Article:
As You Think So You Become
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England are toying with deploying Stokes as a specialist batsman and taking bowling responsibilities off the Durham all-rounder for the series decider against West Indies.
The third Test gets under way on Friday at Old Trafford, the same venue where Stokes' brilliance paved the way for England's 113-run victory in the second match of the series.
Stokes is carrying a niggle that England would hate to become anything more serious, but Root knows just how difficult it will be to prise away any responsibility from the 29-year-old, who scored 254 runs in the previous contest and took three wickets.
"He wants to affect the game. That's the beauty of him," Root said. "He's desperate to be the man to turn things around and to win you the game."
Stokes has the ability to decide matches with bat or ball, but England have a lot of cricket to come in the weeks and months ahead, which is why Root is determined to at least not over-stretch him.
"There were a few occasions where I did check in with him first and second innings [in the second Test] and I said 'I think that’s enough' and he wanted one more [over]," Root said.
"He has matured as a player now and you sometimes have to put trust in a player to tell you when enough's enough.
"I feel like he's in a place where he can do that. That's the sort of commitment that you want to see from senior players and it feeds down into the rest of the group.
"He's definitely okay to play as a batsman. It's just how much of an impact he can have with the ball.
"We want to make sure we get the best out of Ben and I'm sure he wants to ride a wave.
"And it must be quite difficult when you're playing as well as he is to maybe have to rein it back in now and again. It is important that he's looked after."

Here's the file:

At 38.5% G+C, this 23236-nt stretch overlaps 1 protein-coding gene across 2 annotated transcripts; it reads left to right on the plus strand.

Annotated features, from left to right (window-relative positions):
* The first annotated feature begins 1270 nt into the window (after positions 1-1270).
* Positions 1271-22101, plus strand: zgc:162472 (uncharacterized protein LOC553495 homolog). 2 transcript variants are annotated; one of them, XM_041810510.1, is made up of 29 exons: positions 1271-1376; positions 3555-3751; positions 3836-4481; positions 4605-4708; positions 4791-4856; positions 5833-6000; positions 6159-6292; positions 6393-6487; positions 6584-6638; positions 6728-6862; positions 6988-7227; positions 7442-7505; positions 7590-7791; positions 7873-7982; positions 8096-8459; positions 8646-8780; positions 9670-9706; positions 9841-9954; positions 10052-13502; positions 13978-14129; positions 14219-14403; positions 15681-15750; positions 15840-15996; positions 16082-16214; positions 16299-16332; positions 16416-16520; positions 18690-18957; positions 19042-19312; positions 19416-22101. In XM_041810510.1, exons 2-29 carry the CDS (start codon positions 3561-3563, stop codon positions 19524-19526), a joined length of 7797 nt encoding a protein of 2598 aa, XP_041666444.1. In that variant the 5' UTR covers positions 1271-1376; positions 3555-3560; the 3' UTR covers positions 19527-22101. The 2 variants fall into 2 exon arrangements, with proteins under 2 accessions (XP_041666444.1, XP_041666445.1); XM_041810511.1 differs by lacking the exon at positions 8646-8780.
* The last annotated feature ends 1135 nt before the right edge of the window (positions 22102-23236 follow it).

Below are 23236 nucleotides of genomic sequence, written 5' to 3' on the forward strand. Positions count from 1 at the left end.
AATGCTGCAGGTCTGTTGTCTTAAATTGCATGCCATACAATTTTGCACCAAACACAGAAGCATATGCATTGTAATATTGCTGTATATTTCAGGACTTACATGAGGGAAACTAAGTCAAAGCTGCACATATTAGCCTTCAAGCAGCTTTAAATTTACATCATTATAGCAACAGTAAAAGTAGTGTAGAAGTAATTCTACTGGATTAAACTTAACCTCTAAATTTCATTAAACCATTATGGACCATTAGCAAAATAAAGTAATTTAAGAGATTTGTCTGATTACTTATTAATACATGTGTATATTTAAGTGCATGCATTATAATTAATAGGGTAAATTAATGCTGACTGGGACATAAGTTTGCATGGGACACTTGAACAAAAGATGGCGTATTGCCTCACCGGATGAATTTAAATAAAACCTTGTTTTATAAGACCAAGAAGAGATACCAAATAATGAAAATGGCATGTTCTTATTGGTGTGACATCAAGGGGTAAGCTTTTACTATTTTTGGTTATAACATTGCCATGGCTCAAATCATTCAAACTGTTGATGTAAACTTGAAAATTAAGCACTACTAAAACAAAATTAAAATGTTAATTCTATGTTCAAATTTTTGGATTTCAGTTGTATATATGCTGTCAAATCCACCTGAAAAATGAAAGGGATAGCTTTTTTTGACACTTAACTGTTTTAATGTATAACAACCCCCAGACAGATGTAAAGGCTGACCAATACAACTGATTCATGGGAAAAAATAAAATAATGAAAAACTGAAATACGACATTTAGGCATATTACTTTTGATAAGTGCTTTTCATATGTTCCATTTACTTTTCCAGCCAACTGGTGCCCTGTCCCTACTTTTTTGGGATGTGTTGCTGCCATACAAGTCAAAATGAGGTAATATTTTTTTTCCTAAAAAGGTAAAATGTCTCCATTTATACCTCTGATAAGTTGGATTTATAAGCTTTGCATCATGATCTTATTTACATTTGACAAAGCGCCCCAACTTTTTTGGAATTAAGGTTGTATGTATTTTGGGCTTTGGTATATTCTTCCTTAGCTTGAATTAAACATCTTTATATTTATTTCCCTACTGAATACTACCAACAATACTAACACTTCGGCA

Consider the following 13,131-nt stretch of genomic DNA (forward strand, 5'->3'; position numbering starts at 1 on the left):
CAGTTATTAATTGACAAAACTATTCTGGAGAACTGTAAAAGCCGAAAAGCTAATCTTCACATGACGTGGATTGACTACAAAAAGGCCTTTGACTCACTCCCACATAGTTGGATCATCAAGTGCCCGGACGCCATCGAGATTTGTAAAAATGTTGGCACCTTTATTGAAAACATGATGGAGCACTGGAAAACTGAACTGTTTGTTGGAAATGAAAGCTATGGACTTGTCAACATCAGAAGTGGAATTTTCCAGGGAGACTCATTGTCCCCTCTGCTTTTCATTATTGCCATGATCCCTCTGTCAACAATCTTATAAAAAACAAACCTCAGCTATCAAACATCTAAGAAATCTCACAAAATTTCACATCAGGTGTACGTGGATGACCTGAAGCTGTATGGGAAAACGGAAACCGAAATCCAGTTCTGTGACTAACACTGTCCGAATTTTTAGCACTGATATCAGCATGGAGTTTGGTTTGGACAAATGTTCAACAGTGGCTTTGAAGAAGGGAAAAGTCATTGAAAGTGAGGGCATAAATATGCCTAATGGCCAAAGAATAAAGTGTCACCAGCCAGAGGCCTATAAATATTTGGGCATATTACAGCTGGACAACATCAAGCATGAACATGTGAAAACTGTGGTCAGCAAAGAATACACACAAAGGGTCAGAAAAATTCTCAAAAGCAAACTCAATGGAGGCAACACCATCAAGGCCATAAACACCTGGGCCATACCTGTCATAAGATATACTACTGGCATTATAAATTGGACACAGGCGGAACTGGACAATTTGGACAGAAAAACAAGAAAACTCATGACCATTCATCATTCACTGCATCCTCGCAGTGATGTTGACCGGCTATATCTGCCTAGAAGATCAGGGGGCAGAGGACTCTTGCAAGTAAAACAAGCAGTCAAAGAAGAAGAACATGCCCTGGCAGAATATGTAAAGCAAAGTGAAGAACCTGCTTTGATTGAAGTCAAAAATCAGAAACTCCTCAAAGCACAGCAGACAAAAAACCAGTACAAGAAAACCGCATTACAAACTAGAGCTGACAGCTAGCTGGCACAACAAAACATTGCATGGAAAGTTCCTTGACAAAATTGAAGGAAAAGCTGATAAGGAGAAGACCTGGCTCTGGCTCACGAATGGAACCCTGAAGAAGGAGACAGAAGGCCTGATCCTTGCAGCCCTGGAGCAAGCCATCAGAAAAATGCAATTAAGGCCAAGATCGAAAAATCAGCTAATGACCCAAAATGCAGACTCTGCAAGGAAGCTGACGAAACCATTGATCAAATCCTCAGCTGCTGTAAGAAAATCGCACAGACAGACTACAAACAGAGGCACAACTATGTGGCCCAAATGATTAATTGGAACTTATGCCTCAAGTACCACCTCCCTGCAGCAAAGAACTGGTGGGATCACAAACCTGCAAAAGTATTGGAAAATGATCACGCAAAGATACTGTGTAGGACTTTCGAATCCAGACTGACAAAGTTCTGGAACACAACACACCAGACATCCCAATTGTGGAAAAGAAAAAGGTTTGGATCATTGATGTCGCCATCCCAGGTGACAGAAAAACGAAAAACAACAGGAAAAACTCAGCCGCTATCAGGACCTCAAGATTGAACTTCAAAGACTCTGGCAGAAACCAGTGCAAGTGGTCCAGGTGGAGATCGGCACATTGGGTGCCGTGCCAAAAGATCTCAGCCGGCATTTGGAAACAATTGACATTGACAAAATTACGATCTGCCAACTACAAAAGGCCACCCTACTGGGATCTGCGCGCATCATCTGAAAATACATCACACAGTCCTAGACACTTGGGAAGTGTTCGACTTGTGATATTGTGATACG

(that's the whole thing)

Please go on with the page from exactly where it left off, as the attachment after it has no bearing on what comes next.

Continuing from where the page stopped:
Should Stokes let others take the bowling strain, it will mean England either going in with one fewer bowling option, or sacrificing a batsman to bring in another seamer.
They have abundant options, with Jofra Archer, James Anderson and Mark Wood vying for places with the pace attack from the second Test: Stuart Broad, Chris Woakes and Sam Curran.
Root knows he cannot pick all six, and culling players could be particularly tough, given how close the skipper is to some members of the squad.
"It shouldn't come down to them being your mate or not," Root said. "If guys are upset and annoyed about it, that shows that they care and if they're annoyed with me for a few days then I have to deal with that."
Archer's inclusion in the 14-man squad reflects an eagerness to get back on the field, having been sidelined for the second Test after breaching strict protocol rules between the first Test in Southampton and England's current residency in Manchester by briefly returning to his Hove flat.
Root condemned as "disgusting" the social media abuse that Archer has faced recently, and stressed the Sussex quick has his full backing.
"I've had some good conversations with Jofra. It is important he's in a mentally good enough place to play the game," Root said. "We're all here to support him. I'm very excited to see him smiling and enjoying his cricket."
While understandable attention surrounds Archer, it could yet come down to the tried and tested partnership of Anderson and Broad opening the bowling for England.
"It's exciting to know there's pretty much 1,000 wickets between them and they could be leading the attack," Root said. "They're two of our best cricketers of all time and I feel they've got a lot left in both of them."
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